Middle-aged people can go into crisis, in both men and women. In reality, women are more likely than men to experience a midlife crisis. Although both sexes may experience a crisis at this stage in their lives, there are differences in the way symptoms manifest.
Why do people experience midlife crisis?
People who live their lives fulfilling their dreams and with a purpose are less likely to experience a crisis in adulthood. A man or woman who can meet his own needs while at the same time meeting the needs of his partner should he have one, is likely to find the transition to middle age easy.
Those who pay little attention to what they want out of life and more to caring for others are more likely to experience a midlife crisis. If your partner works a lot, spends most of his free time with his family and does not pursue a life experience outside the family nucleus, he will have apparent greater peace of mind, since he may be more likely to have a mid-life crisis.
If a woman takes care of children, cleans, works, and puts all the needs of others before her own, she is also likely to experience a midlife crisis. If you don’t have outside interests, you don’t have a career, and you don’t have dreams to fulfill, the crisis is also likely to come to you.
There is also the man or woman who avoids conflict. These kind people need to keep a tight grip on their emotions. They bury negative feelings and put on a happy face for decades. One day they blow and all those toxins come out and it is usually the couple and the marriage that suffer the most damage when the conflict avoider can no longer avoid them.
Common differences between a male and female midlife crisis
Men go through a midlife crisis because they reach a certain age and realize that life is passing too fast. Commonly, men in midlife crisis have:
- Fear of the changes that come with aging
- Fear of getting sick
- Fear of being less attractive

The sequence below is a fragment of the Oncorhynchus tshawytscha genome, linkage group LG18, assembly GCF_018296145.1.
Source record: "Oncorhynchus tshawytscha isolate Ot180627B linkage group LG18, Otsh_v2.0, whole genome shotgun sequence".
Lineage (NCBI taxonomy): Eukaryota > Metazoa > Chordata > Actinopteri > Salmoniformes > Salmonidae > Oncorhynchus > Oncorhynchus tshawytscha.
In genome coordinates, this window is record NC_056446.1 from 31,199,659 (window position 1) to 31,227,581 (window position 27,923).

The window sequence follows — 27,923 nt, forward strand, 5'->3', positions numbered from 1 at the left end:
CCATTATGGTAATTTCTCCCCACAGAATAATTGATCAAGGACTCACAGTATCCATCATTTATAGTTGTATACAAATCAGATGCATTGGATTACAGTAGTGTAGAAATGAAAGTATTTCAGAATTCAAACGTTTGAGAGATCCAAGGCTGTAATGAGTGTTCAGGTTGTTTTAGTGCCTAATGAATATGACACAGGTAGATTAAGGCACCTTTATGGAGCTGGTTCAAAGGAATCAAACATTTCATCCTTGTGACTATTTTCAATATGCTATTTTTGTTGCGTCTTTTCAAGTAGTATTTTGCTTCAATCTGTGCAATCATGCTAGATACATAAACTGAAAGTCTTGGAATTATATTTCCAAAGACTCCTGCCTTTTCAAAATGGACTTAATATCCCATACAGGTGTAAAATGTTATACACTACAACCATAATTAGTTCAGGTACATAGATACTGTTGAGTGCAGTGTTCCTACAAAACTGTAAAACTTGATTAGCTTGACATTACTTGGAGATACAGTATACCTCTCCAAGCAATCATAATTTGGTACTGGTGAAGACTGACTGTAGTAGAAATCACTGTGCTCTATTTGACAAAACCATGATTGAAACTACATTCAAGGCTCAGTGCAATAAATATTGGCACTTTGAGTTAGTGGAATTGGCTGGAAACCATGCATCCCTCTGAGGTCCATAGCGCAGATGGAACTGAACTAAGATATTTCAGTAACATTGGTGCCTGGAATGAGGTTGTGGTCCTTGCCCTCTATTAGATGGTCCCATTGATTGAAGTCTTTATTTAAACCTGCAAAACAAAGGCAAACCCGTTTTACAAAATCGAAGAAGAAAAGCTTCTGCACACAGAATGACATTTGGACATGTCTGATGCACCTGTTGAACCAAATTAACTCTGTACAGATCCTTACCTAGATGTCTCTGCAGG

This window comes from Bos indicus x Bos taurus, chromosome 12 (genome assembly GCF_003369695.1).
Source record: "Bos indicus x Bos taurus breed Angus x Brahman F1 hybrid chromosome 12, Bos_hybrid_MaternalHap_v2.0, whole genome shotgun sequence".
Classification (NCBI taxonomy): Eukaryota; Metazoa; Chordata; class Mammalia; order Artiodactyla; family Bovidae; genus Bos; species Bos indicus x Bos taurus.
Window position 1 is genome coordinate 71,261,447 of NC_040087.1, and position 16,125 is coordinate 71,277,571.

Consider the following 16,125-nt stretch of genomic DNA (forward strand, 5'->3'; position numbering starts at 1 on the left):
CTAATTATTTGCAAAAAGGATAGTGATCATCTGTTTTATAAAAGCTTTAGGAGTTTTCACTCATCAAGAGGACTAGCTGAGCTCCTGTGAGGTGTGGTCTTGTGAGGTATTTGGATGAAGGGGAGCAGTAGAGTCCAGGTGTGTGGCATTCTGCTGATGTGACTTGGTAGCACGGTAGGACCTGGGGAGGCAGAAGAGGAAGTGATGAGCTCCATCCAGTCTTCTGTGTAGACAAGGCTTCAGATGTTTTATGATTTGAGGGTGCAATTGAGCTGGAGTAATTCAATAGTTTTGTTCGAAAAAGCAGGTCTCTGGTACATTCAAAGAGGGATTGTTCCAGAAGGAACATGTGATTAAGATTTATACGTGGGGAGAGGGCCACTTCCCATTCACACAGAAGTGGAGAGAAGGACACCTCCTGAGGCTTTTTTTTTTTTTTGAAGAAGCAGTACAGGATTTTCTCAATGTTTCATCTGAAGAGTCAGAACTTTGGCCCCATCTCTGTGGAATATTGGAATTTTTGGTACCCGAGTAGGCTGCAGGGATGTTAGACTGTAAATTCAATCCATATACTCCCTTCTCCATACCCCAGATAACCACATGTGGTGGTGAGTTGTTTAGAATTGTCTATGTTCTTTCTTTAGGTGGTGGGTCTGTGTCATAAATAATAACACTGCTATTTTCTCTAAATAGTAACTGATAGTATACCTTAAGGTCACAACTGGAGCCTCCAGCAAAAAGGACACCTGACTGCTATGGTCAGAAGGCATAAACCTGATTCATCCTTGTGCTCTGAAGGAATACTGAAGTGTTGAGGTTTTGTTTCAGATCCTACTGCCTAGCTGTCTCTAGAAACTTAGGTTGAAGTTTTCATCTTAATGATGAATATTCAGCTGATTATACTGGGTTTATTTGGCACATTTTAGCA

- Fearful of not reaching the goals they have set for themselves
- Fear of dying
- Fear of not feeling sexual passion again
- Fearing that your marriage partner was a bad decision
- Fear of being responsible for a family because it could retain your freedom
Women, on the other hand, are often caught up in midlife crisis because they reach a certain age and finally have the opportunity to do all the things in life that they left behind while caring for a family .
- Her children have grown up, and all of a sudden she has the opportunity to do all those things that she gave up as a mother.
- She and her partner have worked hard, they are now financially secure, and she sees this security as her chance to explore all those things that she put on the back burner for a long time.
- She goes through menopause , which means both biological and psychological changes. The psychological changes that some women experience at menopause can cause them to question how they have lived their lives and whether they should make changes to improve them.
- You experience the empty nest syndrome and are left without direction or feelings of worthlessness. Children leaving the home can often lead a woman into crisis and cause her to change course drastically.
- If you married young and had children early, you may feel a burning need to regain your youth by going out to bars, changing the way you dress, and returning to maturity.
The stages of the midlife crisis
Most men or women go through the same stages during a midlife crisis:
Some go through stages easily, others will go back and forth between stages. Anyone going through a midlife crisis is experiencing an internal change that will either have a positive or a negative outcome. Any crisis is an opportunity for growth. If your partner is a person who can look within and use changes in a healthy way, both of you will benefit from their experience.
On the other hand, if your partner is not someone who can do an internal investigation and use the changes he is experiencing, then this crisis will be full of potholes and both are likely to suffer the consequences.